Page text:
Why Happy People Are More Productive

In the competitive work environment, where productivity is everything, the secret to upping your game could lie in lifting your mood.

Why Happy People Are More Productive
Why Happy People Are More Productive. Image credit: Photo by True Agency on Unsplash

Johannesburg, 7 May24: When it comes to boosting productivity in the workplace, there’s a lot of emphasis on processes and tools, but what many fail to recognise is the significant impact that a person’s mood and emotional wellbeing can have on productivity levels.

“Being in a positive mood not only enhances cognitive function but also fosters creativity, problem-solving skills, and resilience,” says Nisha Rodgerson, a clinical psychologist with a special interest in neurodiversity and neuropsychology, and a psychology consultant to digital wellbeing platform, soSerene. “When we’re happy, we’re more likely to approach tasks with enthusiasm and energy, leading to greater focus, efficiency, and effectiveness. Additionally, a positive mindset enables individuals to adapt more readily to challenges and setbacks, maintaining momentum and productivity even in the face of adversity.”

Your Brain Under Stress

It all has to do with brain chemistry. “The brain undergoes remarkable changes depending on our emotional state,” explains Rodgerson. “When we experience happiness, the brain releases neurotransmitters such as dopamine and serotonin, which are associated with feelings of pleasure and contentment. Conversely, during periods of sadness or stress, the brain may produce higher levels of cortisol, the stress hormone, which can impair cognitive function and decision-making abilities.”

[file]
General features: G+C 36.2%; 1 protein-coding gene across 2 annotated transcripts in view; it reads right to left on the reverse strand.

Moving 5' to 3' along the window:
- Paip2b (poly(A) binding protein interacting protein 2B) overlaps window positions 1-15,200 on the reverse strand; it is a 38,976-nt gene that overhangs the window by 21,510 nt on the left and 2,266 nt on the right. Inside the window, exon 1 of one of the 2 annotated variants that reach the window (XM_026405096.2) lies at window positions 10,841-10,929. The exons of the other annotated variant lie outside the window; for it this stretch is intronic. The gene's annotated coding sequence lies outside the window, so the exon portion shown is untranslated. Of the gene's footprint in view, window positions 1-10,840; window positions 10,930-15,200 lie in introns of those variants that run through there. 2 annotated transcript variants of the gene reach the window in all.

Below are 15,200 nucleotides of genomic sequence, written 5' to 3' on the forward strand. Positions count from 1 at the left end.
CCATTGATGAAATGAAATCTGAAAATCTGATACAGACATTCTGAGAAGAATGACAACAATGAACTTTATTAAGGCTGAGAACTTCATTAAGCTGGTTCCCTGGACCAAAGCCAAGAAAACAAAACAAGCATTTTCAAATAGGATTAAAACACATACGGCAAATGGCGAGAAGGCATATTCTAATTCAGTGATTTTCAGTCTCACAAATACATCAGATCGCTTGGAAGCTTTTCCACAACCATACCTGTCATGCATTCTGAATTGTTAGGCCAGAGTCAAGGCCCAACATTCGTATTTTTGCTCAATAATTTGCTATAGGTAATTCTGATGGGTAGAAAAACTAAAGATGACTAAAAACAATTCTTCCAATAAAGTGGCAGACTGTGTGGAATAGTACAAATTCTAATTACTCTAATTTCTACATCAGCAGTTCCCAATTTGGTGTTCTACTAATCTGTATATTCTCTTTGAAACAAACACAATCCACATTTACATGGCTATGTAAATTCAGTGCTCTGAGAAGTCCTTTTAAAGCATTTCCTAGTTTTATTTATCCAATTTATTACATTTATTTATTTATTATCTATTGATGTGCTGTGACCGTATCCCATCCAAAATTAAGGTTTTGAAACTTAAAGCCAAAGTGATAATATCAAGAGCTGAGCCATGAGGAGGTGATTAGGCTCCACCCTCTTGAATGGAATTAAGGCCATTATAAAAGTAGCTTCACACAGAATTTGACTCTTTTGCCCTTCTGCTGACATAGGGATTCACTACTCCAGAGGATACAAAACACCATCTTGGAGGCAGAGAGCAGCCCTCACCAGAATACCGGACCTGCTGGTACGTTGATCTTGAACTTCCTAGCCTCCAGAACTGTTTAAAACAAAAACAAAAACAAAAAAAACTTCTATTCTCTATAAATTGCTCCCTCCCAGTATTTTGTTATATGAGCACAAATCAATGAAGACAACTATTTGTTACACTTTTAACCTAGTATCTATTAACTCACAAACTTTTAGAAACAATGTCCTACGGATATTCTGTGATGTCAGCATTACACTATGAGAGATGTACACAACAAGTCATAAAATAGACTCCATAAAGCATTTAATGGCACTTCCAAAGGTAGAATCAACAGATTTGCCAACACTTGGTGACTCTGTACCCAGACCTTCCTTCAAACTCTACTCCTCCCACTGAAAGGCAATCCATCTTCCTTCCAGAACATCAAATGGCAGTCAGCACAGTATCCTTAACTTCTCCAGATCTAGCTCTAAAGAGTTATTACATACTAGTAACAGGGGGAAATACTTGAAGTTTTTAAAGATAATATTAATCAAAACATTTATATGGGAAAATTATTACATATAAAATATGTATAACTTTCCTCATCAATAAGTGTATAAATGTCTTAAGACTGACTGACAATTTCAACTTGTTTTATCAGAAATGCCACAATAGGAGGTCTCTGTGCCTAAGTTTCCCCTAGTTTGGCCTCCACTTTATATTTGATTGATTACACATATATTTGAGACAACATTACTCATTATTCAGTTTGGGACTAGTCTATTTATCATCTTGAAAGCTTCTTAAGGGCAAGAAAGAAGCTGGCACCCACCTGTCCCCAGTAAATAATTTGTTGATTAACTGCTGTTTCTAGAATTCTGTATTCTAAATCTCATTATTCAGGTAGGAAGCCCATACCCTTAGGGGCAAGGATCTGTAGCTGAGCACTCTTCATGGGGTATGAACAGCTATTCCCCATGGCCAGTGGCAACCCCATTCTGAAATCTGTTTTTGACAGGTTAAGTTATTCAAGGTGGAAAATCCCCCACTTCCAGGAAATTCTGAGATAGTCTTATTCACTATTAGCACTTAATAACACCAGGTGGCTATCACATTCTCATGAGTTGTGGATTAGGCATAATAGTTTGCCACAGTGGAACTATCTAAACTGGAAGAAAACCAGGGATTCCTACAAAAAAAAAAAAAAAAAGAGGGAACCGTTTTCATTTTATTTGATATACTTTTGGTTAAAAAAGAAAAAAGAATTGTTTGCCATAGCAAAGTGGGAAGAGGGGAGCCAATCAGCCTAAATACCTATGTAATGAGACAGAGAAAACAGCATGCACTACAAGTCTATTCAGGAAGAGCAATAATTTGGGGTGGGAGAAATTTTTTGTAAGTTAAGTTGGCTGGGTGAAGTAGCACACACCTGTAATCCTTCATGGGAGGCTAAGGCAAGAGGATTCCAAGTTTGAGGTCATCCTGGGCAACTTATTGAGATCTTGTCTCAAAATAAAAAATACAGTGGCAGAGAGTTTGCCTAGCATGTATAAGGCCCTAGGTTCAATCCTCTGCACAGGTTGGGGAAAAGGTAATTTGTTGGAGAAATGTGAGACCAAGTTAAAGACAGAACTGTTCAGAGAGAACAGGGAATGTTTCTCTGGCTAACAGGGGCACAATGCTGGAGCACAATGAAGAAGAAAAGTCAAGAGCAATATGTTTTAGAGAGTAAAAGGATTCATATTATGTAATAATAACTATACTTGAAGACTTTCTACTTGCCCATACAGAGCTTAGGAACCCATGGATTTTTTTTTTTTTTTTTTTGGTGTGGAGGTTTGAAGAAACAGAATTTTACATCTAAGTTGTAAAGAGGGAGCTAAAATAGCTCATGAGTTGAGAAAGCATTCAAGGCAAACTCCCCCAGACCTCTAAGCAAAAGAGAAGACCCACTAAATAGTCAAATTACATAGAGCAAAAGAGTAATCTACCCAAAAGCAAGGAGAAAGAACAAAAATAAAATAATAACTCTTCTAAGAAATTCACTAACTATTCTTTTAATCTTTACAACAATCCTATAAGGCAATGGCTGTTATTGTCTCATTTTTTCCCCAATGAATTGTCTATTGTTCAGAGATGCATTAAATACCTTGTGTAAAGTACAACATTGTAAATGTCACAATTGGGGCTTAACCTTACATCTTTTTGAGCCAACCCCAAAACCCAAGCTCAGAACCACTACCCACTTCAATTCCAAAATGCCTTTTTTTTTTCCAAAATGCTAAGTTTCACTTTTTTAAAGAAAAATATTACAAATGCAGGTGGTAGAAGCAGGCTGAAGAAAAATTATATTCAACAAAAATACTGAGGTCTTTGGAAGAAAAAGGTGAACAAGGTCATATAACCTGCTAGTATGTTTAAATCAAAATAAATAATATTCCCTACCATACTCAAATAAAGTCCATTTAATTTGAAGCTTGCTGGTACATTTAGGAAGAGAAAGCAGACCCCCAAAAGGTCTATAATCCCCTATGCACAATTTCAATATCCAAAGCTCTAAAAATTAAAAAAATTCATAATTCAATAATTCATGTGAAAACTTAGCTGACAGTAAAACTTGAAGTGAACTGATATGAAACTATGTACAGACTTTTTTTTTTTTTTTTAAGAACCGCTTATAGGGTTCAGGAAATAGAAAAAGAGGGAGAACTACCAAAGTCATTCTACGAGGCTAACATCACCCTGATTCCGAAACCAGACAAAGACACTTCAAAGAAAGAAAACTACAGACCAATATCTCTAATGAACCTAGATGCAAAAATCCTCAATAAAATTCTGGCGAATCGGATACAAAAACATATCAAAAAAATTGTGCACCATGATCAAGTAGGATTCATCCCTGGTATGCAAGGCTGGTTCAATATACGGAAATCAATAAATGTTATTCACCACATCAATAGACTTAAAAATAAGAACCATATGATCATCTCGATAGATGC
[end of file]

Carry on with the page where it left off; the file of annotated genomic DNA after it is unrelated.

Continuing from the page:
While some people may work well under pressure – and may even profess to work better under pressure – there’s a difference between the thrill of an imminent deadline and the chronic stress that comes with feeling like you’re constantly behind or working in an environment that makes you unhappy.

“During periods of stress, the brain’s stress response system, primarily involving the hypothalamic-pituitary-adrenal (HPA) axis, becomes activated. This leads to the release of cortisol and other stress hormones, which can have profound effects on brain function,” says Rodgerson. “Chronic stress has been associated with structural and functional changes in brain regions such as the hippocampus, amygdala, and prefrontal cortex, which are involved in memory, emotion regulation, and decision-making.” Cue missed deadlines, difficulty focusing, indecision and work that’s not up to scratch. Unhappy workers are also more likely to have higher rates of absenteeism, as well as presenteeism (where you’re physically present but not doing anything constructive), says Rodgerson.

Building a Happier Workplace

Fostering a workplace culture where people have a positive attitude towards work can go a long way towards improving the productivity of the business as a whole. “One’s attitude towards work plays a pivotal role in determining productivity levels,” says Rodgerson. “By prioritising happiness and wellbeing in the workplace, employers can unlock the full potential of their workforce, leading to increased productivity, creativity, and overall organisational success.”

This goes beyond having a pool table or a fancy coffee machine. While these are nice to have, what will go further is demonstrating a deeper understanding of people’s needs and giving them the tools to solve the problems that are causing their stress. According to Rodgerson, this may look like: